An Taisce v. v. Irish Planning Board (High Court of Ireland 2015)
Side A: An Taisce, Friends of the Irish Environment Limited (Individual ngo)
Side B: Ireland and Attorney General (Government)
Side C: Edenderry Power Limited, Bord Na Móna Energy Limited, Bord Na Móna Allen Peat Limited, Bord Na Móna PLC, Minister for Environment, Community and Local Government, Ireland and Attorney General, Department of Arts Heritage and the Gaeltacht, Environmental Protection Agency and an Taisce (Corporation)
Core objectives: Appeal of planning authority grant of permission to operate power plant without first considering impacts of extracting feedstock
SummaryAn Taisce and Friends of the Irish Environment, Ltd., challenged An Bord Pleanála’s approval of Edenderry Power Ltd.’s application to extend operation of its peat- and biomass-burning power plant from 2015 to 2023. Bord Na Móna Allen Peat Limited and others engaged in peat extraction and transport were also parties to the case. At issue was whether the approval granted to Edenderry had complied with the EU’s Environmental Impact Assessment Directive, which was incorporated into Irish law in 2010. An Taisce argued that the approval had not because it had considered only the impacts of the plant’s operations but not those resulting from the peat extraction and transport involved in supplying the bulk of the plant’s feedstock. Edenderry and the other respondents countered that because neither the peat nor plant operations were contingent upon one another they were unrelated for the purposes of environmental review.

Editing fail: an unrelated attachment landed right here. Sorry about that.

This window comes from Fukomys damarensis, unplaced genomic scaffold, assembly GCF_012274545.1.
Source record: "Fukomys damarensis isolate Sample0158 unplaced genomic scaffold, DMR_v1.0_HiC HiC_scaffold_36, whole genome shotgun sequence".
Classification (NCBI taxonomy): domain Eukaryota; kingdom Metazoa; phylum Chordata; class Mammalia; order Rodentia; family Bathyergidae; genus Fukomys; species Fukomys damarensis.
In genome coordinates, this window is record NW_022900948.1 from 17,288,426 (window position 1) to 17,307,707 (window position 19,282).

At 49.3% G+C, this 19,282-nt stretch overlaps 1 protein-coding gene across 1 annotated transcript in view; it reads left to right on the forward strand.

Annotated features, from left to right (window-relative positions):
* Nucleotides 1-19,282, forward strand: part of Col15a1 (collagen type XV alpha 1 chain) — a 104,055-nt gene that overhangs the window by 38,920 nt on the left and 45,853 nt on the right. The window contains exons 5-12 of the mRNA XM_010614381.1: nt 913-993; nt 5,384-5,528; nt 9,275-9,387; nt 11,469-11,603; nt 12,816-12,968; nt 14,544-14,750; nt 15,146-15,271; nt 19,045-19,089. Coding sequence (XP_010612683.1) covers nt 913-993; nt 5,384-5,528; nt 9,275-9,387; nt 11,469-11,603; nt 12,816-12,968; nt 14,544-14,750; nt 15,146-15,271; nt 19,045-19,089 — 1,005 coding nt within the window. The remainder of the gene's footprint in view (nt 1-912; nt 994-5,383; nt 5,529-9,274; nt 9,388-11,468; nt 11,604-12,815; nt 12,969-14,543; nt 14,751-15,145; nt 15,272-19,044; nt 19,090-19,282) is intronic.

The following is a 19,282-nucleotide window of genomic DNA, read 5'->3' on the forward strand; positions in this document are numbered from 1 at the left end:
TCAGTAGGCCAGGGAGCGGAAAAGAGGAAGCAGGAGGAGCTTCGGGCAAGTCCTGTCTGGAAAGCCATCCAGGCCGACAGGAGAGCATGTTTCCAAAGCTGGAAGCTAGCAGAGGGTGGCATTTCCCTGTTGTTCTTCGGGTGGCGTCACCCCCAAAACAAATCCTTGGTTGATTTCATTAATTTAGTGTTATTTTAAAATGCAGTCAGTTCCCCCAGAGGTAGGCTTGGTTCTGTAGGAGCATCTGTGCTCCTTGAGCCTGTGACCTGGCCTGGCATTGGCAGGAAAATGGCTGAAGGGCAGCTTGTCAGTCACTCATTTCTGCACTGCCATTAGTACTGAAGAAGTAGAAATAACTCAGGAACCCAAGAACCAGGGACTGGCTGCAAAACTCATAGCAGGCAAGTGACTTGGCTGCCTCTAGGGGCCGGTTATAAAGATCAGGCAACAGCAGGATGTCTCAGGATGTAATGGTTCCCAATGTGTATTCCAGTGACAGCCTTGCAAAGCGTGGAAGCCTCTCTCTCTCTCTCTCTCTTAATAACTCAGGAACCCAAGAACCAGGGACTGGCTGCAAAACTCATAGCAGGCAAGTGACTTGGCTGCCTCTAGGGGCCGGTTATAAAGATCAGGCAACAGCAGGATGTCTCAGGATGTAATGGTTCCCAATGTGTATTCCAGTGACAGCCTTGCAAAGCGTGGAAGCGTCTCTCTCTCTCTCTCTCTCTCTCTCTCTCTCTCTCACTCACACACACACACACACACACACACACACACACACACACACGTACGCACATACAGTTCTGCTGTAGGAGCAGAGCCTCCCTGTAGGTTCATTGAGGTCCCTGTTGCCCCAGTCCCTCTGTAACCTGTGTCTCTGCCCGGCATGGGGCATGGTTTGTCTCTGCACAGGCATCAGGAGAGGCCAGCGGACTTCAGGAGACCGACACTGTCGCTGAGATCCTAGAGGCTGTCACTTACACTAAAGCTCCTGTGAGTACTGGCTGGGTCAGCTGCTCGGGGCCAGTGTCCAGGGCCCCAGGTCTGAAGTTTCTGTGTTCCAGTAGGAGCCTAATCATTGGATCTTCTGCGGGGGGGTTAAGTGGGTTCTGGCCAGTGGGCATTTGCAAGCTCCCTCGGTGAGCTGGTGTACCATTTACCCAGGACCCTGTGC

The High Court, noting that it was required to base its decision on the “actual reality of the project” at issue, rejected Edenderry’s arguments as theoretical—the permit application, after all, contemplated sourcing from these particular bogs, such that any other approach would constitute a material change to the application. Thus, “[t]here is functional interdependence as the power plant relies for the vast majority of its raw material on the designated bogs.” The court also noted that it made no difference that the bogs were independently subject to an air pollution licensing regime. The planning authority, it explained, “is entitled to take the licenses into account” when assessing the impacts of the peat extraction operations.